“Shrimp Parade”, Thailand’s most unique annual tourist attraction

People talk about Thailand’s big tourist attractions – the temples, the beautiful beaches, the bustling cities, the parading prawns… wait, what? September brings one of the most unique sights in Thailand, and people flock to the northeastern province of Ubon Ratchathani each year to watch prawns emerge from a stream when heavy rains swell the banks.

The natural phenomenon is expected to begin on the first of the month in Nam Yuen district and last throughout September, according to a Facebook post released Monday by the Department of National Parks, Wildlife and Flora.

“Once a year around September, an army of shrimp will march on the rocky banks of Kaeng Lamduan stream in their quest to hunt for food and avoid being crushed by gushing torrents caused by rain. These shrimp [Macrobrachium eriocheirum] are locally called “hairy claw shrimp” and they have been doing this walk for decades to ensure the survival of their species.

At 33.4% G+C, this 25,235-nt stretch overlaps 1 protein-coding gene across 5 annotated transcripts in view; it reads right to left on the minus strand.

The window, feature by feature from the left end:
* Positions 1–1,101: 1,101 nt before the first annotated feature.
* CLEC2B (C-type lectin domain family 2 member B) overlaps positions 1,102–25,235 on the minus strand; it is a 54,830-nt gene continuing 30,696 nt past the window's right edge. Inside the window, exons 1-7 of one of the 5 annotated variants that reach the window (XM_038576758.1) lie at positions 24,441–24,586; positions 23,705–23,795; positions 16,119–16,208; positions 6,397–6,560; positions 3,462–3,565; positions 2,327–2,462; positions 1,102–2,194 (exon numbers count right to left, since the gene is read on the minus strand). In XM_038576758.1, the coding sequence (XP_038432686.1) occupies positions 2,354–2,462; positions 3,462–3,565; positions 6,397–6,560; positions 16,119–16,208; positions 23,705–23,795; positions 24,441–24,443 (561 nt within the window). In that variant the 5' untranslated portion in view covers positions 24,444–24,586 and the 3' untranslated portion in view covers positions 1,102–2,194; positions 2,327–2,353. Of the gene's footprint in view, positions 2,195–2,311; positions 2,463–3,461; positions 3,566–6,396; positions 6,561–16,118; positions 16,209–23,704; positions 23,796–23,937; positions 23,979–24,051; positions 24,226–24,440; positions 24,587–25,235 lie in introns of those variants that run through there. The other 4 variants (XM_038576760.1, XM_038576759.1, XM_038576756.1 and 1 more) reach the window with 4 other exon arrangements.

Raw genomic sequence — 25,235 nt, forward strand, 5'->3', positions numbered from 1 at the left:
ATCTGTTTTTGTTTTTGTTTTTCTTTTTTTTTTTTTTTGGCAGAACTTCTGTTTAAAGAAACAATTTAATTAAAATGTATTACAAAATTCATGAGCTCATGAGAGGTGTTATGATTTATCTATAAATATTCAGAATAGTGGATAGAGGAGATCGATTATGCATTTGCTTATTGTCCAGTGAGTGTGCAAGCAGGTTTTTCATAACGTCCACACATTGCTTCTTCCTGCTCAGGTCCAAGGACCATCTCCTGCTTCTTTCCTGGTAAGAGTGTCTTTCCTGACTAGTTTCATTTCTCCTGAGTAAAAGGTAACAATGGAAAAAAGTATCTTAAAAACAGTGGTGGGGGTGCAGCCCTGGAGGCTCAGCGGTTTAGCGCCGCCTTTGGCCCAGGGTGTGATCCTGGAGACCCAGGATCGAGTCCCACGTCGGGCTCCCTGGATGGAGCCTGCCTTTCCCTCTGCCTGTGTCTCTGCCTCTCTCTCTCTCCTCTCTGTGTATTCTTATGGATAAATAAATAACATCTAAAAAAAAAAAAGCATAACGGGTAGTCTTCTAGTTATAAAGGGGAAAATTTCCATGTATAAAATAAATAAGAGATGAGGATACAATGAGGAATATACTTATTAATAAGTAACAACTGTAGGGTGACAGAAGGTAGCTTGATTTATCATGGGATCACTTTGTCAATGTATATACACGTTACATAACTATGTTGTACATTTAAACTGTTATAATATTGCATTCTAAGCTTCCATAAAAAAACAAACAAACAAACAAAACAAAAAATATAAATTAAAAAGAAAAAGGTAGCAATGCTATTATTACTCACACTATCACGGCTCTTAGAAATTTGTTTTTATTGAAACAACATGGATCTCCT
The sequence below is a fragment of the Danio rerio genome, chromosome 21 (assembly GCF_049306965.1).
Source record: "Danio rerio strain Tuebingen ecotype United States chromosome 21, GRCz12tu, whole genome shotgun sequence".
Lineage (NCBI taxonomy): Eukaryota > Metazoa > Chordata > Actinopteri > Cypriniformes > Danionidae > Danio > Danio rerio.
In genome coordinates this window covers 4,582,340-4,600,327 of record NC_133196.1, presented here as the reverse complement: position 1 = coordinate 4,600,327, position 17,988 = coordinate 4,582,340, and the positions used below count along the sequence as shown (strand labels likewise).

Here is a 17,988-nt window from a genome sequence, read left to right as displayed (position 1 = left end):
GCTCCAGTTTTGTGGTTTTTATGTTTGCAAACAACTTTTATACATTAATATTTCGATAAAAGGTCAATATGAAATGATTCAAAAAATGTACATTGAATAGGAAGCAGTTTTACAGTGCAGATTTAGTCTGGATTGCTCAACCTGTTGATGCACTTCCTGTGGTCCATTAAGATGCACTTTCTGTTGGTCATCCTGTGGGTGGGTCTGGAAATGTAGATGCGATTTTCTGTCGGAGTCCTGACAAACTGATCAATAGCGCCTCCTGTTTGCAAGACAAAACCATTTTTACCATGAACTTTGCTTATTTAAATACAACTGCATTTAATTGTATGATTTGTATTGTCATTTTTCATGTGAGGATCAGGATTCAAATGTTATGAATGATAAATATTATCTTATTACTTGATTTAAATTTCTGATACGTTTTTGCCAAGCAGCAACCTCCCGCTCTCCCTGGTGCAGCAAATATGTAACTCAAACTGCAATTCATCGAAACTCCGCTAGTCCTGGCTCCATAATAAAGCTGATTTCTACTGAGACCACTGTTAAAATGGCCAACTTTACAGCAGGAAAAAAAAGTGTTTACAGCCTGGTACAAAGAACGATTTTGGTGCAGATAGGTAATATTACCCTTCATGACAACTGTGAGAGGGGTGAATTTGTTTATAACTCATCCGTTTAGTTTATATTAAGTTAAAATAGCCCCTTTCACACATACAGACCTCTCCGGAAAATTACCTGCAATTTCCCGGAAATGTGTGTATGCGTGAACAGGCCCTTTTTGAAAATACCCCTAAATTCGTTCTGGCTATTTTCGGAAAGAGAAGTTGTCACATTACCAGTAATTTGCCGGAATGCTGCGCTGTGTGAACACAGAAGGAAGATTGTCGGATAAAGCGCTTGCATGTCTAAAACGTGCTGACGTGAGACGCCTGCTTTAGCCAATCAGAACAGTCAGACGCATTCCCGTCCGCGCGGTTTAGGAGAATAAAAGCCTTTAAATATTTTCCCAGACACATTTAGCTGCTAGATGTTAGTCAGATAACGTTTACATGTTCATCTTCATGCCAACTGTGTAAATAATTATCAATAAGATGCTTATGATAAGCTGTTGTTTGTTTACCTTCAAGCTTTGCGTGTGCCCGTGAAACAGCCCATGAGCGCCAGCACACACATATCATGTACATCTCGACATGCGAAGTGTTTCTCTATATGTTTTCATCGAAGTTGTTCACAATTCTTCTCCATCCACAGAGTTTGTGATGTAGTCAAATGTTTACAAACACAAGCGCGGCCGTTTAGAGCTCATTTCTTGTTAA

As strange as it may seem, the marching shrimp attract enthusiasts every year, and special arrangements are made by the Kaeng Lamduan Wildlife Study Center to help tourists observe the strange march of thousands of shrimp along from the banks of the creek.

The shrimp come out of the creek to avoid the rough waters and look for dinner each evening after sunset around 6 p.m. and the phenomenon can continue for a few hours each night. To accommodate curious spectators, the park will remain open from 6-10 p.m. and will arrange tour guides so tourists can safely navigate the trail after sunset when it gets too dark.

The center suggests that anyone wishing to join the shrimp parade bring a flashlight. They also ask visitors to wear masks for Covid-19 safety.

If you or someone you know wants to see a wonder of nature in perhaps the scariest way possible, you can find out more about the Prawn Festival by calling (097) 212 3951 or (094) 287 4156.

THE SOURCE: The nation

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Keith P. Plain